Russia’s Foreign Agents Legislation as a Violation of its OSCE Commitments: Statement to the PC

Last week, the Ministry of Justice of the Russian Federation designated the St. Petersburg-based Memorial Research and Information Center as a foreign agent organization. The Center began its work in the 1960s and today includes historical archives and a virtual museum of the Gulag. Memorial’s Chairman Arseny Roginsky told media the listing was a “huge blow” to everyone involved in the memory of the victims of Soviet terror.

As the 101st organization to be designated as a so-called “foreign agent,” Memorial joins other non-governmental organizations across Russia that also have been designated, including those that provide advocacy and services to the Russian people. These organizations engage in activities such as providing aid to orphans, protecting salmon habitat, promoting religious understanding, helping women start businesses, cleaning up air pollution, protecting consumers, and studying the flow of migrants.

We reiterate our deep concern that non-governmental organizations in Russia designated as “foreign agents” have been stigmatized, fined, and forced to curtail their activities. In some cases, individuals who work with these organizations have been subject to smear campaigns and even physical assaults. Non-governmental organizations have been identified as engaging in so-called “political activity” under this law for submitting a report on police abuses to the UN Committee Against Torture, advocating for transparency in the Russian electoral process, and organizing a roundtable discussion on the future of U.S.-Russian relations.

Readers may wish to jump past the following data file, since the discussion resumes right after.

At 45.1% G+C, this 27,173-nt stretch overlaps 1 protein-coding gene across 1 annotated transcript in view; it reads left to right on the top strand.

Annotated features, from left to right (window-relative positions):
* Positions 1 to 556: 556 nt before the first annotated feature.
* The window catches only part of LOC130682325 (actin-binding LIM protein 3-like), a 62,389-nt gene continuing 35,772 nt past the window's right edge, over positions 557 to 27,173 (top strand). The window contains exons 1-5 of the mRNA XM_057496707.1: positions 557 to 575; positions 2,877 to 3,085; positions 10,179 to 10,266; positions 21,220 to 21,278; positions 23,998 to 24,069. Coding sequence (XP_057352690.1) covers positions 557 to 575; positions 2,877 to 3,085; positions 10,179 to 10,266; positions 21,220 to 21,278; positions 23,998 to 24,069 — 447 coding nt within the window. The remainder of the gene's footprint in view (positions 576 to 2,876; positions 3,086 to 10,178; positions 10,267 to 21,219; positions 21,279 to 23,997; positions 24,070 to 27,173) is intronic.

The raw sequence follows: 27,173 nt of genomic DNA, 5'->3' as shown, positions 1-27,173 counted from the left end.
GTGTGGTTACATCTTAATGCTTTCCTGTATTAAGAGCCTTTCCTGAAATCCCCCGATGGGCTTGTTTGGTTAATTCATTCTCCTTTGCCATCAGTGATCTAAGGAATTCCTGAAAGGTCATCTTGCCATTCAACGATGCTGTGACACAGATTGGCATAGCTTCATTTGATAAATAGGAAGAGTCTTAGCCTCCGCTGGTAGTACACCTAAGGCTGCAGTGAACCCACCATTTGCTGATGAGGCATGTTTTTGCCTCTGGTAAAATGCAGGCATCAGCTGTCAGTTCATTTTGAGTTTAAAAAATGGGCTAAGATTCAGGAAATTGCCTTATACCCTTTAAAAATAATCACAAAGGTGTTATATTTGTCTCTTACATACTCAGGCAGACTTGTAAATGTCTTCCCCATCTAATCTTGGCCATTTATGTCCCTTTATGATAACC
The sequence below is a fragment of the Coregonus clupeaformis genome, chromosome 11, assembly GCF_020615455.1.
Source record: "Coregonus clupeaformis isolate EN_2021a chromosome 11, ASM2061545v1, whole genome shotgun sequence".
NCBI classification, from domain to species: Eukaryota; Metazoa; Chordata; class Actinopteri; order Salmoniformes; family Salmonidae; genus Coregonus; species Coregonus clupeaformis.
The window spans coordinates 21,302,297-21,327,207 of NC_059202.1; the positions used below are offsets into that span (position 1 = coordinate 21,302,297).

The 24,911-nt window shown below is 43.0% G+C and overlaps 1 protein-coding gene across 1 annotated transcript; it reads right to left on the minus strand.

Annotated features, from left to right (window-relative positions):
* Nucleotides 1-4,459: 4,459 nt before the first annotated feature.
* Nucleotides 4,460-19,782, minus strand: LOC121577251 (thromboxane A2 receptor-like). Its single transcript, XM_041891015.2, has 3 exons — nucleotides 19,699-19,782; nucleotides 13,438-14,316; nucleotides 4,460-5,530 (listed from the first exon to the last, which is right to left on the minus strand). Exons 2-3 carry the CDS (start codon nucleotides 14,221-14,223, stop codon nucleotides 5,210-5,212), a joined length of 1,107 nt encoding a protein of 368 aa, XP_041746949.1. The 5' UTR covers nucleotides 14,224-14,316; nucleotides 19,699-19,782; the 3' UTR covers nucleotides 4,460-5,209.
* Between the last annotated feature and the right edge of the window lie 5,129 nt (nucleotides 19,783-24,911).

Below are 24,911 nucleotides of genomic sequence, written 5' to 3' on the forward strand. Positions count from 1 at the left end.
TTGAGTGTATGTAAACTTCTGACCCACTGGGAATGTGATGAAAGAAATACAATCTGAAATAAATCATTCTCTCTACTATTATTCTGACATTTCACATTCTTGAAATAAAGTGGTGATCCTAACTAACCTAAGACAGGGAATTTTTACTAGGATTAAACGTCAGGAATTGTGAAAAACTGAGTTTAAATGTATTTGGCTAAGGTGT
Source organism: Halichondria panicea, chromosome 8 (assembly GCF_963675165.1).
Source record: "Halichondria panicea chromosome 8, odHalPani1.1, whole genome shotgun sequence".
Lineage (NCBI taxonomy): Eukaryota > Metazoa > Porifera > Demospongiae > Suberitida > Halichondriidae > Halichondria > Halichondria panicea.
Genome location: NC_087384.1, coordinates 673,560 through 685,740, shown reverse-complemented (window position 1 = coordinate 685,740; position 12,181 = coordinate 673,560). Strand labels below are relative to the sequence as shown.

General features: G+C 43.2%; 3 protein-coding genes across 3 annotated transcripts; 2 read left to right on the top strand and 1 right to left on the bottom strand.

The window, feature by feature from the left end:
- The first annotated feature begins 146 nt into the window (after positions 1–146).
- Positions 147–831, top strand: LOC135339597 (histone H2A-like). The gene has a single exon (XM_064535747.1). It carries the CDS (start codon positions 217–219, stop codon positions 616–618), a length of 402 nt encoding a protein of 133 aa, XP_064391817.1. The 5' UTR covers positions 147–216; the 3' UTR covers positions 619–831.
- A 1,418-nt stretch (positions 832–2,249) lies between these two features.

The number of civil society organizations the Russian Federation has designated as “foreign agents” has grown seven-fold – from 15 to 100 – in the first ten months of 2015. The implications for Russian civil society and the rights of all individuals in Russia are far reaching. We urge the government to reconsider this law and engage in a genuine dialogue with NGOs and their supporters.

In the 1990 Copenhagen Document, OSCE participating States explicitly recognized and committed to ensure that individuals are allowed to exercise the right to form, join and participate effectively in NGOs that seek to promote and protect human rights and fundamental freedoms. They committed to allow members of such groups unhindered access to similar bodies within and outside their countries, and with international organizations, and to solicit, receive, and utilize financial contributions for this purpose, including from abroad. Russia’s so-called “foreign agents” law raises serious concerns about Russia’s respect for its OSCE commitments and its obligation to respect the right to freedom of association.

Thank you, Mr. Chair.

As delivered by Ambassador Daniel B. Baer to the OSCE Permanent Council, Vienna | November 12, 2015